#3: Hungering for Jesus in Holy Communion with St. Augustine

The third way we can awaken our hungry heart for the Banquet Meal of the Eucharist like St. Augustine is through our reception of Holy Communion.

My mother, Monica, has always loved eating healthy food. From my earliest memories of childhood, I can recall countless times in which she tried her best to convince me that eating healthy is always the way to go. “Yam fries are just like candy!” she’d often say. In addition to her noble effort of trying to instill this good habit in my life by providing healthy meals and snacks at home, she would frequently remind me of the negative effects of eating unhealthy food. “You are what you eat,” she’d often say – which is an effective strategy when you’re about to eat some junk food!

We all know that the saying, “You are what you eat”, is not literally true regarding physical food – what we feed our bellies. But did you know that the saying, “You are what you eat,” is meant to be literally true regarding spiritual food – what you feed your soul?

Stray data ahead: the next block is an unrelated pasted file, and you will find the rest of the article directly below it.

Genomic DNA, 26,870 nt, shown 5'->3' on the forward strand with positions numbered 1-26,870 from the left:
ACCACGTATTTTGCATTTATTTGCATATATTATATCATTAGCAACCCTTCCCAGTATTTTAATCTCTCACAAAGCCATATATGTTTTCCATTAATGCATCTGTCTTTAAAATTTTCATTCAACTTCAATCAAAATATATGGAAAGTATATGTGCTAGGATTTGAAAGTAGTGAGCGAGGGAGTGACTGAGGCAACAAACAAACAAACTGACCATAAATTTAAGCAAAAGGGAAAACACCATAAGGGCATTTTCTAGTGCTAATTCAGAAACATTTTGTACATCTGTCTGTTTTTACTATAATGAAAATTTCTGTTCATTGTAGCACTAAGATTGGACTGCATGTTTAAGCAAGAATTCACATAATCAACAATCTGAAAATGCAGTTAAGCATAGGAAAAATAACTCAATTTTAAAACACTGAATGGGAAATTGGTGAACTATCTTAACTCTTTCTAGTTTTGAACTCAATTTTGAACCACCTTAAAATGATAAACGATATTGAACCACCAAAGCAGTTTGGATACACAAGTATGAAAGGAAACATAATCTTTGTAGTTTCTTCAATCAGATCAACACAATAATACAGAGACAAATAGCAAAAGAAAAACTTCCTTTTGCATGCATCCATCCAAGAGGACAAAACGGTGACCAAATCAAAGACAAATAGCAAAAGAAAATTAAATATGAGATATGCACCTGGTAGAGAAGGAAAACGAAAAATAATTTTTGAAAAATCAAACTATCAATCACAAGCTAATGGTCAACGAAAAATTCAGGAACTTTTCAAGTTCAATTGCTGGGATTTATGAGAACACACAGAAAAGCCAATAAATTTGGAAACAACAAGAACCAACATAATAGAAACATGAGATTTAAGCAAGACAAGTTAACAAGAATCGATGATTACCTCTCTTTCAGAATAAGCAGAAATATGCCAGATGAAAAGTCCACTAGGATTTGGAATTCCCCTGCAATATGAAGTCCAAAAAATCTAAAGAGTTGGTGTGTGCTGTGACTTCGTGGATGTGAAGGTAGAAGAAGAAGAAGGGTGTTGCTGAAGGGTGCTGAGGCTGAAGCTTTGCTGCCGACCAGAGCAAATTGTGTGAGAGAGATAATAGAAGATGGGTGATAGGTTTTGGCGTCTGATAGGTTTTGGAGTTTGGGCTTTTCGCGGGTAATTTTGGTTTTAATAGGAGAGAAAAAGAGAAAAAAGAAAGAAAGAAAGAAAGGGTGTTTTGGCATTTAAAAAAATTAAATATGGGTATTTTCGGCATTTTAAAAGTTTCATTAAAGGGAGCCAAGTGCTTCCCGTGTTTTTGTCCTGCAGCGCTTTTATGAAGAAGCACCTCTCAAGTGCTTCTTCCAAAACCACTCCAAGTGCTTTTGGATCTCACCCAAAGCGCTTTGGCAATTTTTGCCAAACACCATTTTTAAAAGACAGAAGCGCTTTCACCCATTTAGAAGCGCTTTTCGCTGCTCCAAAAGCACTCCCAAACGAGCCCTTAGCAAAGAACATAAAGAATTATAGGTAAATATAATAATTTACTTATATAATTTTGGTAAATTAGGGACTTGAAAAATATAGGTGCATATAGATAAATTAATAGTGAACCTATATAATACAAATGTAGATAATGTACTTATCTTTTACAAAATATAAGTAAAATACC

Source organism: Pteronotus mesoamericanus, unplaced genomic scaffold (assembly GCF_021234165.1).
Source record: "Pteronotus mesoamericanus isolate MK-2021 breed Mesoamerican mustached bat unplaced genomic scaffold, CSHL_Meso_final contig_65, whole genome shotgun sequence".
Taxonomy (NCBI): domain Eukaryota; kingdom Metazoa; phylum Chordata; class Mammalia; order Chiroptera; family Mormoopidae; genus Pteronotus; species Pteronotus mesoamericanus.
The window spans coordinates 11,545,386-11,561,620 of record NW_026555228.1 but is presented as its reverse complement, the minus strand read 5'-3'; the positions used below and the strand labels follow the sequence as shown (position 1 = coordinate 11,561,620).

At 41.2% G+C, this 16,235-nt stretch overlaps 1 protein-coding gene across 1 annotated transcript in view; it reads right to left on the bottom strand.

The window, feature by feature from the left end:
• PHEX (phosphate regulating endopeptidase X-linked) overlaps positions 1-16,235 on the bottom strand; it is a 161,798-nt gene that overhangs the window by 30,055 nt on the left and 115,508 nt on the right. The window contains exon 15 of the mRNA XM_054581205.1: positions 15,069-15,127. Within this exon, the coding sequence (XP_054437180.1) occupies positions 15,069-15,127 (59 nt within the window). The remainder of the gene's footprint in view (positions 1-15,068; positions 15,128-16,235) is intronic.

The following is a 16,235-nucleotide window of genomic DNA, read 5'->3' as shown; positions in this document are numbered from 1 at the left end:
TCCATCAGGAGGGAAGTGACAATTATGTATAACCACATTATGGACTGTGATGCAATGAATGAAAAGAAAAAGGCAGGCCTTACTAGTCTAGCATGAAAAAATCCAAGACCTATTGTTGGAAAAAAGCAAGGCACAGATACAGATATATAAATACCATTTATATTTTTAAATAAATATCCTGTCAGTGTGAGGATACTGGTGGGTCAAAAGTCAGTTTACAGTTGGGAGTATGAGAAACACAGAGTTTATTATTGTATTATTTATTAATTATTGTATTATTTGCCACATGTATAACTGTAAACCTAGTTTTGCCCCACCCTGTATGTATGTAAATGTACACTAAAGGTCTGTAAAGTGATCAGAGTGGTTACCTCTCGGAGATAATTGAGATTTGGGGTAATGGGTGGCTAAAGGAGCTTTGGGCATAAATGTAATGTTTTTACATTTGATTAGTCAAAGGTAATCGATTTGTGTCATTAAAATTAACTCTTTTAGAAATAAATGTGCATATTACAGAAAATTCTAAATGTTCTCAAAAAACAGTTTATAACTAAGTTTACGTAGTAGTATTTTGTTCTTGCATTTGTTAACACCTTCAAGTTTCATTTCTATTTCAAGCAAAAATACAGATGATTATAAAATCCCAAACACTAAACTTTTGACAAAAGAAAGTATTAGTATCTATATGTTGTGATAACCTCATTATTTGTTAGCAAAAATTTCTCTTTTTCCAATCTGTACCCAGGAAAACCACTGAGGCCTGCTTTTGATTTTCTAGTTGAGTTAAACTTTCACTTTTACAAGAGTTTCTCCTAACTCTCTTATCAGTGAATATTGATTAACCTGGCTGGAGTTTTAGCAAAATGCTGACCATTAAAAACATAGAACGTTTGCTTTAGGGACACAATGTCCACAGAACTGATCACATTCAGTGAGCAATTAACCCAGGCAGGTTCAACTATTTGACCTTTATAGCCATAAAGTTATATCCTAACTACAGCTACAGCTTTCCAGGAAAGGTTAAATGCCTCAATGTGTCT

In his classic work, Confessions, St. Augustine of Hippo (354-430) communicates this truth about spiritual food to us by sharing a spiritual experience in which he imagines Jesus saying to him: “I am the food of grown men: grow, and you shall eat Me. And you shall not change Me into yourself as bodily food, but into Me you shall be changed” (7, X).

Commenting on this quote, Pope Benedict XVI states: “It is not the Eucharistic food that is changed into us, but rather we who are mysteriously transformed by it” (Sacramentum Caritatis, 70). Yes, exactly! Whereas material food changes into the one who eats it (“what you eat becomes what you are”), spiritual food, by contrast, changes the one who eats it into itself (“you are what you eat”).